Education Minister Nadhim Zahawi has denied weekend reports that the prime minister was adopting new, dramatic strategies to save himself.
Boris Johnson was facing his toughest days on the job yet as more allegations from No10 parties emerged last week, fueling calls for his resignation.
Newspapers have claimed he is now focused on “Operation Save Big Dog” – where other Downing Street officials will quit so Johnson doesn’t have to – and “Operation Red Meat” – where the Government will push forward proposals on contentious issues like the BBC Royalty to appease backbench Tories.
However, speaking to BBC Breakfast’s Dan Walker on Monday, the Education Secretary denied such plans existed.
Walker asked, “Is what you’re telling us this morning part of ‘Operation save Big Dog’?”
Zahawi replied, “To be honest, I don’t recognize it at all.
“Government doesn’t work that way.”
Instead, he said it’s all part of the overall “Leveling Up” program.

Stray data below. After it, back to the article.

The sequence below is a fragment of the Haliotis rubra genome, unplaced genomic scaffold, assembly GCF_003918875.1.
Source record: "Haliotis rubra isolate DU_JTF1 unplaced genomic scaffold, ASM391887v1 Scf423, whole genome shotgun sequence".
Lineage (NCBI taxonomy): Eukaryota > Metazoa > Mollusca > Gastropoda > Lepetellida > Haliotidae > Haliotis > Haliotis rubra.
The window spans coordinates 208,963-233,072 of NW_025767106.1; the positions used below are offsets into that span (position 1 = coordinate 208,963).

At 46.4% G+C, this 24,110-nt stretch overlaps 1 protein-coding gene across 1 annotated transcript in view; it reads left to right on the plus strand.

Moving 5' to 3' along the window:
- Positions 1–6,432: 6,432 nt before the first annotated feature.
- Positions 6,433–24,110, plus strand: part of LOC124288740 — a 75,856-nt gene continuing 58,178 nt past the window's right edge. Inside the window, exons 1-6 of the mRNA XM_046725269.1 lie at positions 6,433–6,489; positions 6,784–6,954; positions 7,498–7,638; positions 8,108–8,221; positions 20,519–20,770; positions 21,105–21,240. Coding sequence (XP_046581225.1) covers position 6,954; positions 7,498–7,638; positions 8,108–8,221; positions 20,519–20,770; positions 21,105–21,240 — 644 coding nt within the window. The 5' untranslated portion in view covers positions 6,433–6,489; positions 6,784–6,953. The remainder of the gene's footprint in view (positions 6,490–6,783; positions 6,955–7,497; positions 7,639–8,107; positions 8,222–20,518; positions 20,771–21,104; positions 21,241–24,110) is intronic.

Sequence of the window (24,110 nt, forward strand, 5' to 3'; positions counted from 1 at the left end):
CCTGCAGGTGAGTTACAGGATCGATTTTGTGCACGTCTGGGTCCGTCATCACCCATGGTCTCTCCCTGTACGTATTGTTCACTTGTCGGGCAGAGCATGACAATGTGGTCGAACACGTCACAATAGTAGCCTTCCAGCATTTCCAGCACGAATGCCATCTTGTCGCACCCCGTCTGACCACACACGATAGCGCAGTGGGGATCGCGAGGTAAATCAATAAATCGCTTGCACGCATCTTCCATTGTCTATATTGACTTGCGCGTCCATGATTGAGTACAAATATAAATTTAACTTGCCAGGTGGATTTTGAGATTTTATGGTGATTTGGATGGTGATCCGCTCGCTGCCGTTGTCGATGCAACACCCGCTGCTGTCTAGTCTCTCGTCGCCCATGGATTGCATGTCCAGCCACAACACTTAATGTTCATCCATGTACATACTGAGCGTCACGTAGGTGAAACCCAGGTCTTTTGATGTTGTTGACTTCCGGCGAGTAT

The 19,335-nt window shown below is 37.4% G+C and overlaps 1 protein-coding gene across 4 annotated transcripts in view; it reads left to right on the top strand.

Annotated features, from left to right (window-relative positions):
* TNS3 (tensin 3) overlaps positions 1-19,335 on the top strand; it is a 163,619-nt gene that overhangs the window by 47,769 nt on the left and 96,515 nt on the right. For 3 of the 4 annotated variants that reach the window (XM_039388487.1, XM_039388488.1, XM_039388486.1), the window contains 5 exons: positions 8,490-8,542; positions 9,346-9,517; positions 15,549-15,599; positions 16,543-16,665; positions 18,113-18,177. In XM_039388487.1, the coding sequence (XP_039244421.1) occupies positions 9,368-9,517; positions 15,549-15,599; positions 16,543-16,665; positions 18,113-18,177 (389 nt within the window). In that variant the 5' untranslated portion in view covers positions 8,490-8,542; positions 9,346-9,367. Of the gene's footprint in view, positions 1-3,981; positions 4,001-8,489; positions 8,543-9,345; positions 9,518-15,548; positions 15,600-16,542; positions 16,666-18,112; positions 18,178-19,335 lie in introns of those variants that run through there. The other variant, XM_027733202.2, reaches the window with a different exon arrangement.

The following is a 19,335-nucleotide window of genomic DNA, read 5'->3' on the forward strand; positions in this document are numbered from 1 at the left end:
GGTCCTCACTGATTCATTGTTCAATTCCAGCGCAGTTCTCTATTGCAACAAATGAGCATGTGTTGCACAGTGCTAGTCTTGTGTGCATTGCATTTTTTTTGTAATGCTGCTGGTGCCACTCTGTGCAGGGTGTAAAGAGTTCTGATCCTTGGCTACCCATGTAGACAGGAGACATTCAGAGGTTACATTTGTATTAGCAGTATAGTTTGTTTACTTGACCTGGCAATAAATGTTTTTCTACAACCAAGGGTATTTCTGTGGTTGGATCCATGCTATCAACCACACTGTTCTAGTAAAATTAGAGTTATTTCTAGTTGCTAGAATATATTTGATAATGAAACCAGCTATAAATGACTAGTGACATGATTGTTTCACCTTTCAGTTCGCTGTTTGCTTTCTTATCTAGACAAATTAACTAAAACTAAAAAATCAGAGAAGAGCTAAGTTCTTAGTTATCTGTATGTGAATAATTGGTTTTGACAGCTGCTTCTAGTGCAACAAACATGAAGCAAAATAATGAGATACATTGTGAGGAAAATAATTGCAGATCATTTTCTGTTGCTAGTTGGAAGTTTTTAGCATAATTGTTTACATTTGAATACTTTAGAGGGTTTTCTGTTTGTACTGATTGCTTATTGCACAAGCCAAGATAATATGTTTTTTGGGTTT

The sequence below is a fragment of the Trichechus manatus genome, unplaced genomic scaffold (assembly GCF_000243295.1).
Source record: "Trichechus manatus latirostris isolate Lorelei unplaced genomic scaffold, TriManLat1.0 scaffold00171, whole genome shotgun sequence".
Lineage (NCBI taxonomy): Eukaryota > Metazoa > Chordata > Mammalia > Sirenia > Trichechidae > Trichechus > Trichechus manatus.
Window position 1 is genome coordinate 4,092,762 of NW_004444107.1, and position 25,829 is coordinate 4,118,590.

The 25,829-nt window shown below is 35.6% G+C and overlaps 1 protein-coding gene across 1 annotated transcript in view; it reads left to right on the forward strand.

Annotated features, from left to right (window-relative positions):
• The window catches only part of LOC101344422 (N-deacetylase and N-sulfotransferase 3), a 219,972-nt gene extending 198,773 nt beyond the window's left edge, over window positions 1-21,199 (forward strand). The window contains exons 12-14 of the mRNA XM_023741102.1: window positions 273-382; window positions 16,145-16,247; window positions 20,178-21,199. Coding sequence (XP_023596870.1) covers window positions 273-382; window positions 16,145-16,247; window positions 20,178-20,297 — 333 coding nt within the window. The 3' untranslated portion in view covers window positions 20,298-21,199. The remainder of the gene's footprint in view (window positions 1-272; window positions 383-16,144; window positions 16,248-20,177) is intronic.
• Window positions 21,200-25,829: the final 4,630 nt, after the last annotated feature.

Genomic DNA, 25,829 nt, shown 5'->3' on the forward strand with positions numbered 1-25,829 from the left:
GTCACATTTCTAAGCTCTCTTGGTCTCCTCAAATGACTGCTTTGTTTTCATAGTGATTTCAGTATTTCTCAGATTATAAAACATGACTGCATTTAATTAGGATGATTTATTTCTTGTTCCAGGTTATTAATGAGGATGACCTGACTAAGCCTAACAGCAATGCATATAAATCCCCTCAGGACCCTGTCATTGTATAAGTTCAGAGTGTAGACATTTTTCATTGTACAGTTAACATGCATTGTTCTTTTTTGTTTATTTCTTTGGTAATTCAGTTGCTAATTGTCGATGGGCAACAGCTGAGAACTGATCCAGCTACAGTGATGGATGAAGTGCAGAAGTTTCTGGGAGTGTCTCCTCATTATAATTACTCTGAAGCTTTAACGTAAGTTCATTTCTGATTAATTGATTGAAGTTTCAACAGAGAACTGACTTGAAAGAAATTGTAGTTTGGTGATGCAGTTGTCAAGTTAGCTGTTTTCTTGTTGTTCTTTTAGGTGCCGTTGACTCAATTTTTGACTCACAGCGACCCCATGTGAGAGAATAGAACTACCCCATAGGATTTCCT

Addressing the raft of proposals that were suddenly being promoted this weekend, including sending in the Royal Navy to deter refugees arriving on the English coast, Zahawi claimed: “This won’t happen overnight.
“You can’t just conjure up something like that on a weekend. All this work takes weeks and months.”
Walker pointed out, “It’s interesting that you totally deny that there is a ‘big dog rescue operation,’ and then you put us through the very things that appear to be on that list to try and fix the ‘big dog.’ dog’.”
“But Dan, they’re on the list because those are the government manifestos, those are the priorities.
“They are not on the list because we made up for them this weekend,” the minister insisted.
Backing the prime minister and his controversial apology in parliament last week, Zahawi explained that the Partygate scandal is difficult for him too.
The minister’s uncle died of Covid and they were unable to hold a proper funeral for him due to the lockdown rules in place at the time.
Still, Zahawi claimed the prime minister “absolutely” understood that all the anger and pain the public felt at the scandal was running high.
The minister was also keen to point out that Johnson has now pledged to return to Parliament when senior official Sue Gray reveals the results of her inquiry and to be scrutinized by MPs.
He went on to defend the Prime Minister’s claim that he “implicitly” believed it was a labor event and deflected Sky News’ Kay Burley’s call for Johnson to put himself forward for a vote of no confidence by claiming that he did is not the usual practice of PN.